Commercial nurseries have long used drip tubing irrigation systems to water their plants. Now home gardeners are beginning to discover the ease of drip tubing systems and installing them for private use. When you learn a bit about drip tubing you may discover it’s the right choice for your landscape needs.
What is drip tubing?
Drip tubing irrigation systems apply a slow drip of water at the plant root source. The hose lies on the landscaped ground, and emitters along the length of the tubing release water onto individual plants. This helps avoid soaking ground that doesn’t need to be watered and ensures an even distribution of water between high and low-lying areas.
A drip tube irrigation system consists of a mainline pipe, which runs from the main water source to a valve. From the valve, sub-mains may run to individual sections of the system. These are only involved if you’re connecting multiple areas to a single water source. From the valve or sub-main, you’ll find a backflow preventer, followed by a pressure regulator. Next comes a filter, then a tubing adapter to attach the drip tubing to the system. The drip tubing is a long flexible hose made of polyethylene. Emitters are placed at intervals along the tubing. These are what release the water onto the plants. The spacing of emitters varies depending on how far apart your plants are.
When does drip tubing make sense?
Drip tubing makes sense if you have a lot of plants to care for. It’s particularly good in uneven areas, where traditional watering methods would lead to run-off, leaving some plants under or over-watered. Drip tubing allows you to keep the rows between plants dry, and it helps protect your plants from disease caused by watering the leaves and flowers. You can save time, money and energy by installing a drip tubing system. The efficiency of the system allows you to get the same results with less water.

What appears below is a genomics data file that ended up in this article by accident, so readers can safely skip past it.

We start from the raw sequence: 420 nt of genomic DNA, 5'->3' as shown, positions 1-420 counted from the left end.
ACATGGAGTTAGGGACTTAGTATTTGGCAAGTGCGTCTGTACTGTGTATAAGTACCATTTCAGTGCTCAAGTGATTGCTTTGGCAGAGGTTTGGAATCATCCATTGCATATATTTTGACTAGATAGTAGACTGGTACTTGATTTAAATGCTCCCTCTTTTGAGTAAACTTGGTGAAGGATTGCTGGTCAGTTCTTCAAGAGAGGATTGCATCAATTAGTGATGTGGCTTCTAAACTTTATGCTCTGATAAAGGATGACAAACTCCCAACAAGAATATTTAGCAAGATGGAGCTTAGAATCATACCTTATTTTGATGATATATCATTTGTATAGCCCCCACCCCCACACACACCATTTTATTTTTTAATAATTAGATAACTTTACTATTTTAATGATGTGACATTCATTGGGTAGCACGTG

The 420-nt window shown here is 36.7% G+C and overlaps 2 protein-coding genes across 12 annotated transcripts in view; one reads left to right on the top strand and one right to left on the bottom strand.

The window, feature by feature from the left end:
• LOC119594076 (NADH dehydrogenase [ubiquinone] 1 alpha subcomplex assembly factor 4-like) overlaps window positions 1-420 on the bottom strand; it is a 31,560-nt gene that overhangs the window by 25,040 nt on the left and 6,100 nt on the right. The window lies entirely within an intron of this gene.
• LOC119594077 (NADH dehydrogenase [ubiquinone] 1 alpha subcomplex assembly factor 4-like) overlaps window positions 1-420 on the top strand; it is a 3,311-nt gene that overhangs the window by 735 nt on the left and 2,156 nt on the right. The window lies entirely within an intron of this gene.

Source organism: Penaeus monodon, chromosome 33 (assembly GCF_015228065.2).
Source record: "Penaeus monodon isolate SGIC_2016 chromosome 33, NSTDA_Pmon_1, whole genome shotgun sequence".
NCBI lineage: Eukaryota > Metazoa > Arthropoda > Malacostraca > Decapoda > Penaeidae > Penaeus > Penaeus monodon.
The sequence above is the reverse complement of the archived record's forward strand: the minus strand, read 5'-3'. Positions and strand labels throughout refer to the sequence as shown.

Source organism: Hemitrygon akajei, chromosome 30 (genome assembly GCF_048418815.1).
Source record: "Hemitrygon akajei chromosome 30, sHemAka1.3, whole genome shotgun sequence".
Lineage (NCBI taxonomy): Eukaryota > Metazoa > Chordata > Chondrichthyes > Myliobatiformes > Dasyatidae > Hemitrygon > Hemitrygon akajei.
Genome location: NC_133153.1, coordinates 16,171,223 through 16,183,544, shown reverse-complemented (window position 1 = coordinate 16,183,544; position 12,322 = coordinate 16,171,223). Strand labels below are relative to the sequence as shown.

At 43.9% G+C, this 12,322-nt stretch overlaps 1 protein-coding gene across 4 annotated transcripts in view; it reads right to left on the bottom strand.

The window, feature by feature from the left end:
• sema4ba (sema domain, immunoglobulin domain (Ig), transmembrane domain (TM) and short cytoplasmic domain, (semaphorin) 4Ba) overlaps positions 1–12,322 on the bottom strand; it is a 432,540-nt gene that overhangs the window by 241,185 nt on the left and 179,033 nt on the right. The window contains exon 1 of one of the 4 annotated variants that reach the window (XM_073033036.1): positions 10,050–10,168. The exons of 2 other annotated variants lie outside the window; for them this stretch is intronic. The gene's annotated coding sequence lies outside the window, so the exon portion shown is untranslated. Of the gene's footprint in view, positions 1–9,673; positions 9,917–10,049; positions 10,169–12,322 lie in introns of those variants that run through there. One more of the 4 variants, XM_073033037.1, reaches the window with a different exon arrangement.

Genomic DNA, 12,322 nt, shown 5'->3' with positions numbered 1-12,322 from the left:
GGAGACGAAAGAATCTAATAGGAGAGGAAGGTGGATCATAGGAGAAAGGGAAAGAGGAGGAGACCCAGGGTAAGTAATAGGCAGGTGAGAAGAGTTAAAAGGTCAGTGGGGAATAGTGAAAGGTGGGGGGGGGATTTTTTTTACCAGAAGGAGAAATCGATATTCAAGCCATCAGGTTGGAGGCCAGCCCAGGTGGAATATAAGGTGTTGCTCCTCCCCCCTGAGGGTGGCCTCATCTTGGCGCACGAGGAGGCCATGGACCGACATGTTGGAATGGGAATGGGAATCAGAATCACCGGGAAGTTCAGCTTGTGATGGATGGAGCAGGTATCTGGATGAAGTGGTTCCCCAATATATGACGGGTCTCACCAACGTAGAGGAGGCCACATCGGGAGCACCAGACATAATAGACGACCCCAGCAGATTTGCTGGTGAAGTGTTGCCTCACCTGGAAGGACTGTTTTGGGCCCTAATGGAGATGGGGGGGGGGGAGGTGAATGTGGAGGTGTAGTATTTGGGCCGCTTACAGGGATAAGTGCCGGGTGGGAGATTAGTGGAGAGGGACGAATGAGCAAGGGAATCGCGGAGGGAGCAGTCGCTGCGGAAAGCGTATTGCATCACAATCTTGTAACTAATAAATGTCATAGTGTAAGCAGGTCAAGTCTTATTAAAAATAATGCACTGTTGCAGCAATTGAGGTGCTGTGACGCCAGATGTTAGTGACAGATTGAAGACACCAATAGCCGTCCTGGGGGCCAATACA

How big is a drip tubing system?
Your drip tubing irrigation system can be larger or smaller as you need it to be. At a minimum, you’ll have to have room for all the components mentioned earlier. At a maximum, the mainline and sub-main together should be 400 feet or less. Each drip tube should be 200 feet or shorter. However, by combining multiple tubes or systems, you can water as large an area as you need to.
How do I install a drip tubing system?
Drip tubing is fairly simple to install. You can expect to spend between $200 and $600 for a home system, depending on how large a system you want. Some drip tubing systems claim you can bury them in the soil, but in general, it’s a better idea to simply lay the tubing alongside the plants, on top of the ground. The tubing is more susceptible to decay if it’s buried. You’ll need to stake the tubing to the ground to keep it from moving around–the emitters need to be precisely placed to work the way they should.
What kind of drip tubing system should I get?
Match your drip tubing system to your watering needs. The system described here is common and can be adjusted to simpler or more complex versions depending on how many sub-mains and tubes you install. If you have a smaller garden, you may want to try the very simplest type of drip tubing instead–a soaker hose. This is a hose made of porous tubing that you lay beside your plants as you would drip tubing. However, there are no emitters or mainlines–the hose hooks directly to the water source and water is released all along the length. This type works well for gardens with lots of plants close together. If your plants are farther apart, a soaker hose wastes too much water on ground that doesn’t need it.
Your drip tubing system needs regular maintenance to stay working its best. At least once a year, flush the mainline of any clogs, clean the filter, and check the hoses for any leaks or damage. If you find a damaged section of hose, you may be able to fix it with a barb insert, which fits tightly over the hose to stop the leak.